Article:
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Charcot beaming

Carroll P Jones
UNLABELLED: Charcot arthropathy commonly affects the midfoot and is often an extremely difficult and challenging surgical problem. Operative treatment with medial column arthrodesis using large intramedullary bolts or screws is an evolving and increasingly popular technique called "beaming." The technique is described here. LEVEL OF EVIDENCE: Level V, expert opinion.
July 2015: Foot & Ankle International
Kyle S Peterson, Christopher F Hyer
Charcot neuroarthropathy is frequently recognized as a major cause of morbidity in patients with neuropathic diabetes mellitus. Recently, intramedullary beam screw fixation has been used for midfoot Charcot reconstructions. Ten below-the-knee cadaveric specimens were used to demonstrate an antegrade, posterior approach for placement of a medial column beam screw, with specific attention to the proximity of the anatomic structures at risk. Six structures at risk were identified, including the sural nerve, ankle joint, flexor hallucis longus tendon, Achilles tendon, neurovascular bundle, and peroneal tendon sheath...
May 2015: Journal of Foot and Ankle Surgery: Official Publication of the American College of Foot and Ankle Surgeons
Benjamin D Cullen, Glenn M Weinraub, Gabriel Van Gompel
Charcot neuroarthropathy is a complicated condition affecting up to 1 in 680 diabetic patients that can rapidly cause severe destruction of the bony architecture in the foot, with resultant gross instability and frank deformity. Conservative care is not always successful at maintaining an intact soft tissue envelope of the foot; therefore, surgical reconstruction is often attempted in an effort to salvage the limb. The goal is to create a stable, plantigrade foot that can be placed in a shoe or simple brace...
March 2013: Journal of Foot and Ankle Surgery: Official Publication of the American College of Foot and Ankle Surgeons
Paul K Commean, Jared A Kennedy, Karen A Bahow, Charles F Hildebolt, Lu Liu, Kirk E Smith, Mary K Hastings, Tao Ju, Fred W Prior, David R Sinacore
Diabetic foot diseases, such as ulcerations, infections, and neuropathic (Charcot's) arthropathy, are major complications of diabetes mellitus (DM) and peripheral neuropathy (PN) and may cause osteolysis (bone loss) in foot bones. The purposes of our study were to make computed tomography (CT) measurements of foot-bone volumes and densities and to determine measurement precision (percent coefficients of variation for root-mean-square standard deviations) and least significant changes (LSCs) in these percentages that could be considered biologically real with 95% confidence...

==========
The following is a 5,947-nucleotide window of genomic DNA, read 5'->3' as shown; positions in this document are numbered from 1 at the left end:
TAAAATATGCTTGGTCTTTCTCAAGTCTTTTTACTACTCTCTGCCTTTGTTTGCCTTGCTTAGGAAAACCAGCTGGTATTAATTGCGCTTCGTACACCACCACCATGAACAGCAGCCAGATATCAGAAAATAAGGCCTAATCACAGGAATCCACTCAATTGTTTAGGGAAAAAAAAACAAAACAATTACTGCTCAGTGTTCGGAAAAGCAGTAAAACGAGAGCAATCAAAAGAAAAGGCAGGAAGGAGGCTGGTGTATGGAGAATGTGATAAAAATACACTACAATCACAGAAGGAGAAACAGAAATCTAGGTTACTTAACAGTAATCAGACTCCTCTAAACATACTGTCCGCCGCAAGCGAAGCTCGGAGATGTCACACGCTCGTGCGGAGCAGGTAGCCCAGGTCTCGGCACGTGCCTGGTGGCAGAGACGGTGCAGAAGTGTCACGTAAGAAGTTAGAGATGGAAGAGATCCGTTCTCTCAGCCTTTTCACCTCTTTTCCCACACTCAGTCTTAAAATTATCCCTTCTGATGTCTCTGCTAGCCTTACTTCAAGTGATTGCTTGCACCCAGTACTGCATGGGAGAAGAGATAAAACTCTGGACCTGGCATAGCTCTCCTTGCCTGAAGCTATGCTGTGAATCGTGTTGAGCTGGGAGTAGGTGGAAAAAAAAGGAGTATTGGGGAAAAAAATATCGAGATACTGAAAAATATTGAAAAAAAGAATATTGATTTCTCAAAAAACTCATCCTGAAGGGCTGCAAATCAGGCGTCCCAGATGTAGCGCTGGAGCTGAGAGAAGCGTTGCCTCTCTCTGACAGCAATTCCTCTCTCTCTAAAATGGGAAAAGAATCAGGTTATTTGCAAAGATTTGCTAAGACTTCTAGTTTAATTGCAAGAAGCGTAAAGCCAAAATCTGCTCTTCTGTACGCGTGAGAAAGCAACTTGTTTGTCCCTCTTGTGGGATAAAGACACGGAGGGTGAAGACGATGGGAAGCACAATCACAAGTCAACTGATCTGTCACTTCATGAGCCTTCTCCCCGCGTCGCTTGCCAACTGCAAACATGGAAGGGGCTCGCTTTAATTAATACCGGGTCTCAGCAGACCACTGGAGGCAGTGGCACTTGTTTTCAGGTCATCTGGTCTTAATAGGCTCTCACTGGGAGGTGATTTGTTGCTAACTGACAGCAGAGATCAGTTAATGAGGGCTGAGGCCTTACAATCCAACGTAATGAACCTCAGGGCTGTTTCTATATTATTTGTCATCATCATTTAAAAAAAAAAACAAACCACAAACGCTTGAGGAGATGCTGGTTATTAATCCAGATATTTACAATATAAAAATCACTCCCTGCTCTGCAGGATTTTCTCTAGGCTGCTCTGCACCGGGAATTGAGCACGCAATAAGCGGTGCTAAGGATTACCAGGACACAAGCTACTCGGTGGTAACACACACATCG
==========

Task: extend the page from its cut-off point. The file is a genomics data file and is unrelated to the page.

July 2011: Journal of Clinical Densitometry
William P Grant, Silvia Garcia-Lavin, Roy Sabo
This study explored the concept of "beaming" the medial and lateral longitudinal columns as a variation of the current technique for hindfoot and Lisfranc Charcot reconstruction. We reviewed radiographic changes and outcomes for patients who underwent Charcot foot reconstruction at our facility over the 14-year period from January 1994 to January 2008. Beaming was performed on 71 Charcot foot deformities in 70 patients, 22 (31%) of which displayed an isolated hindfoot deformity, 20 (28%) an isolated Lisfranc deformity, and 29 (41%) with a combination of hindfoot and Lisfranc deformities...
March 2011: Journal of Foot and Ankle Surgery: Official Publication of the American College of Foot and Ankle Surgeons
Mohammed Filali, Florence Dequen, Robert Lalonde, Jean-Pierre Julien
Charcot-Marie-Tooth (CMT) disease is the most frequently encountered hereditary disease causing sensorimotor neuropathies and slowly progressive muscle weakness and atrophy. The P22S mutation of the NEFL gene encoding the light polypeptide neurofilament (NFL) is associated with CMT. To understand more clearly the pathogenesis of sensorimotor dysfunction in CMT, we generated transgenic mice with the NEFL(P22S) mutation under the tet-off tetracycline regulated system with involvement of the Thy1 neuron-specific promoter...
June 1, 2011: Behavioural Brain Research
C Bibbo, S S Lin, H A Beam, F F Behrens
Ankle fracture in patients with DM mandates a stepwise protocol to minimize the potential complications of delayed fracture healing, wound complications, and development of Charcot arthropathy. For nondisplaced ankle fracture, a nonoperative approach with increased duration of immobilization seems successful based on experience of the limited series. A displaced ankle fracture in a patient with DM requires a surgical intervention. The authors advocate tight glucose control in both groups to improve the fracture milieu and to ameliorate the potential complications...
January 2001: Orthopedic Clinics of North America
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